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MoMA

SOMETIMES IT TAKES A CHILD TO DESIGN A TITLE WALL

Sometimes It Takes a Child to Design a Title Wall
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MoMA Design Studio‘s little designer, Sky Chu. Photo by Martin Seck

A few months ago, my team and I here at MoMA had the challenge of designing the title wall for the exhibition Century of the Child: Growing By Design, 1900–2000, a broad survey of 20th-century design for children with “children and childhood as a paradigm for progressive design thinking.” When we met with the curators, Juliet Kinchin and Aidan O’Connor, they suggested trying a less formal approach for the design of the title wall, perhaps using handwriting. So two of our experienced designers spent two days experimenting with every type of handwriting font and non-digital handwriting they could think of. The results were good, but not quite right. It was clear to us that we needed to take a different approach. That’s when we suddenly realized, what could be better than having an actual child help us? And that’s how my 6-year-old son Sky became a MoMA designer. He sat down at the dinner table one night, wrote out the title of the exhibition three times, and then said, “done.” So it was. And after we enlarged the text, we realized the average letter height is as tall as Sky himself—3 feet, 9 inches!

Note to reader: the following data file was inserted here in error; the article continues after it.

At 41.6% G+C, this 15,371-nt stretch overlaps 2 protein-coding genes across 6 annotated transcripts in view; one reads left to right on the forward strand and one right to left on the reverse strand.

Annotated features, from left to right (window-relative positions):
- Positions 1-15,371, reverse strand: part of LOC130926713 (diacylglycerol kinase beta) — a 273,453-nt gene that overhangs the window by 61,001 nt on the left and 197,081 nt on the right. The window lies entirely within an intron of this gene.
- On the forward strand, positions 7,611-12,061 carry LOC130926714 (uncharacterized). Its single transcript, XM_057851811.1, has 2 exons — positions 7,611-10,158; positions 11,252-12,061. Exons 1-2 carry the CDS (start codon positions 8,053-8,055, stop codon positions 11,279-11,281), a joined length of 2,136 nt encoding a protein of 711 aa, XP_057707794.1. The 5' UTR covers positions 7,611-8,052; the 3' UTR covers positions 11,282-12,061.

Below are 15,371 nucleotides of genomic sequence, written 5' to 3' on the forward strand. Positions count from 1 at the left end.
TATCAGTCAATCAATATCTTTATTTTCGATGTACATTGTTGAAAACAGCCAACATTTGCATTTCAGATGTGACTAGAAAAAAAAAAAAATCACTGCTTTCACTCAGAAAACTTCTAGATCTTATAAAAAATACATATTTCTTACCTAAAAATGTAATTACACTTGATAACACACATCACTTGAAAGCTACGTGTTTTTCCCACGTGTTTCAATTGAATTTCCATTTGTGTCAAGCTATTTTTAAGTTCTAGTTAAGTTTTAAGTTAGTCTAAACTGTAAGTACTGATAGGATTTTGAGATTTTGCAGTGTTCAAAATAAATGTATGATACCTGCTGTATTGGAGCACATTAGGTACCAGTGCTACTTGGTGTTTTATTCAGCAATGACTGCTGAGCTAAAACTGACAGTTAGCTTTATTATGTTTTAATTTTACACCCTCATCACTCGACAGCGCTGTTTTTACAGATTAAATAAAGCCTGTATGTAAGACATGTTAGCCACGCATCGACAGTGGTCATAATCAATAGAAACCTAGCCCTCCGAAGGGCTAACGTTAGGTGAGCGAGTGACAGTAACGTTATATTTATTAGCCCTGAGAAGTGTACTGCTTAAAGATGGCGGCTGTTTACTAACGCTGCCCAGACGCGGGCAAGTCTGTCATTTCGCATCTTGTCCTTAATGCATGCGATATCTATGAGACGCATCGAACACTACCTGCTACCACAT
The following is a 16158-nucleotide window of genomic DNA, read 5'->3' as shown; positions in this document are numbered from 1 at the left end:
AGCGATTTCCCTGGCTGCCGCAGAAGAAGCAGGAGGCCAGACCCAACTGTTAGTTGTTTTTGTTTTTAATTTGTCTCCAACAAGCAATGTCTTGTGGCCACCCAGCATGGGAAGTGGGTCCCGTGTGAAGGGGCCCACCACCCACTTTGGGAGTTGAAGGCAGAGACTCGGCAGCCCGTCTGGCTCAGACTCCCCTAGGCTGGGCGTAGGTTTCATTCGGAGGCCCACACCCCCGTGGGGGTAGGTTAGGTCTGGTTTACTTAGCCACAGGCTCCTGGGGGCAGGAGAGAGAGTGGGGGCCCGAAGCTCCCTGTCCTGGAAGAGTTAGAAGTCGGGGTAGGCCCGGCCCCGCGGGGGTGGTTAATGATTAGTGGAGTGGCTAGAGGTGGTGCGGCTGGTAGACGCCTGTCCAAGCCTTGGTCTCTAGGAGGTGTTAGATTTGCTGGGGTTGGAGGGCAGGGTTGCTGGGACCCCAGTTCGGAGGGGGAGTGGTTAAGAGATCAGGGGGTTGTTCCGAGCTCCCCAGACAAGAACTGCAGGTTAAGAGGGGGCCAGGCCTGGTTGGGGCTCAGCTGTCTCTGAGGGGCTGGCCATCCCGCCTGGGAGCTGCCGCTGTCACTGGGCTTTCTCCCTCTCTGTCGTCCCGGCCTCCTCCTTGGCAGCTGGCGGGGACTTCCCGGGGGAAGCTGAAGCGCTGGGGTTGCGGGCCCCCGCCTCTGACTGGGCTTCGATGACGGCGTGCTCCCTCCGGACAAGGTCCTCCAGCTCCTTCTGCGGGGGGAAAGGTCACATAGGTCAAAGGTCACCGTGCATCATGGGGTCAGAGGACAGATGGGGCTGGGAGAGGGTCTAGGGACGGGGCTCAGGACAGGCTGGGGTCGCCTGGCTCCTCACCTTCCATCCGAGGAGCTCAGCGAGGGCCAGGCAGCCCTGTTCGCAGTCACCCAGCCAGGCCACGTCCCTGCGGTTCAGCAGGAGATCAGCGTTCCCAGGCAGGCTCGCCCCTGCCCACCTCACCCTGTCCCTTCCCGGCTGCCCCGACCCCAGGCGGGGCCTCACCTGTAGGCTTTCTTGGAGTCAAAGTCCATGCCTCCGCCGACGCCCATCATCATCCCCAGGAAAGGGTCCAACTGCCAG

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The little designer leaping in front of his work, and one of his own alphabets. Photos by Martin Seck and Ingrid Chou

 

Comments

Ingrid, this brought a smile to my face. Great work. Sky!

Sky, my little nephew, proud of you

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